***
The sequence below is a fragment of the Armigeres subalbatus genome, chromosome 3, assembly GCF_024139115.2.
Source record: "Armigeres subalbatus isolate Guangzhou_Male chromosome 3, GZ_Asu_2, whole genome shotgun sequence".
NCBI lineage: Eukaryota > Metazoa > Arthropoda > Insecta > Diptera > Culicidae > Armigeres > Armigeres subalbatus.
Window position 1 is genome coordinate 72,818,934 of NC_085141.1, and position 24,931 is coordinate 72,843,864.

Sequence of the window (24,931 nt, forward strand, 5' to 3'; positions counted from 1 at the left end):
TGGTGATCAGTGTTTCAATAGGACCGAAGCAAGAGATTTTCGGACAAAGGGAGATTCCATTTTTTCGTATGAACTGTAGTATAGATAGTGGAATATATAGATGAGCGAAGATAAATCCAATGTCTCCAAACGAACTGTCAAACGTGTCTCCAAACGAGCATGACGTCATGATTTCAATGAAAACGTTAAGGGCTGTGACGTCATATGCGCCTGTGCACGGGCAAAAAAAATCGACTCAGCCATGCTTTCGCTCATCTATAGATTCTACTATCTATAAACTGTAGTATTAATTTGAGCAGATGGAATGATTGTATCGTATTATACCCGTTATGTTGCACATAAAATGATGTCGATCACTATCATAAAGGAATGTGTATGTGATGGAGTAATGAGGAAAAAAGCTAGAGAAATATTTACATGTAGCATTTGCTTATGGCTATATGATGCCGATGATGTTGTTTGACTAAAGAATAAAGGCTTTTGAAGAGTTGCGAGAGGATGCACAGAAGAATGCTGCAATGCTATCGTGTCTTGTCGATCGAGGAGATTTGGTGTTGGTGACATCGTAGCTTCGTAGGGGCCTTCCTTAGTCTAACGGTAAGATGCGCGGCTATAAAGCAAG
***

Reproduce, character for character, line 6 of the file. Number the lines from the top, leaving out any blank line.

TGGTGATCAGTGTTTCAATAGGACCGAAGCAAGAGATTTTCGGACAAAGGGAGATTCCATTTTTTCGTATGAACTGTAGTATAGATAGTGGAATATATAGATGAGCGAAGATAAATCCAATGTCTCCAAACGAACTGTCAAACGTGTCTCCAAACGAGCATGACGTCATGATTTCAATGAAAACGTTAAGGGCTGTGACGTCATATGCGCCTGTGCACGGGCAAAAAAAATCGACTCAGCCATGCTTTCGCTCATCTATAGATTCTACTATCTATAAACTGTAGTATTAATTTGAGCAGATGGAATGATTGTATCGTATTATACCCGTTATGTTGCACATAAAATGATGTCGATCACTATCATAAAGGAATGTGTATGTGATGGAGTAATGAGGAAAAAAGCTAGAGAAATATTTACATGTAGCATTTGCTTATGGCTATATGATGCCGATGATGTTGTTTGACTAAAGAATAAAGGCTTTTGAAGAGTTGCGAGAGGATGCACAGAAGAATGCTGCAATGCTATCGTGTCTTGTCGATCGAGGAGATTTGGTGTTGGTGACATCGTAGCTTCGTAGGGGCCTTCCTTAGTCTAACGGTAAGATGCGCGGCTATAAAGCAAG